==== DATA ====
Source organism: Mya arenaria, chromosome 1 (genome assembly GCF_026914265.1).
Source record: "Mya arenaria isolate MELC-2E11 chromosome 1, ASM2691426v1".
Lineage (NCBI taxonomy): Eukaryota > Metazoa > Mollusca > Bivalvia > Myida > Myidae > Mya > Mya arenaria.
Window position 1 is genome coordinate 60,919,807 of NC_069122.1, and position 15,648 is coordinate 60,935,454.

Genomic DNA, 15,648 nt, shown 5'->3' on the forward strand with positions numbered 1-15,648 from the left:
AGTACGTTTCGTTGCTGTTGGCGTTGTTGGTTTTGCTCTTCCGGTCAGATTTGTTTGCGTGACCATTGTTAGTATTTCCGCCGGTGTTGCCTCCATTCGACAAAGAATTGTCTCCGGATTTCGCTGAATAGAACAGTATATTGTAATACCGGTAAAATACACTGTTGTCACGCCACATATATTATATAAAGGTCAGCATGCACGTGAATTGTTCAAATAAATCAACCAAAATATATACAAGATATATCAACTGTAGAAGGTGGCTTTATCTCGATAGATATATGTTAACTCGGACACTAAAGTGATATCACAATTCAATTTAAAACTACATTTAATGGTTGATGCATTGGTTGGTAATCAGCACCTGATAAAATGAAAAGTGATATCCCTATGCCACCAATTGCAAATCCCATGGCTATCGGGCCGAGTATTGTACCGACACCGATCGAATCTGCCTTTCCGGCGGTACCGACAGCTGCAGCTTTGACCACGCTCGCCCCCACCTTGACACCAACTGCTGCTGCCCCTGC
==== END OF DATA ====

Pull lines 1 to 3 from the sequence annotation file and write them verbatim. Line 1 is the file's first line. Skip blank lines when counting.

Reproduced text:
Source organism: Mya arenaria, chromosome 1 (genome assembly GCF_026914265.1).
Source record: "Mya arenaria isolate MELC-2E11 chromosome 1, ASM2691426v1".
Lineage (NCBI taxonomy): Eukaryota > Metazoa > Mollusca > Bivalvia > Myida > Myidae > Mya > Mya arenaria.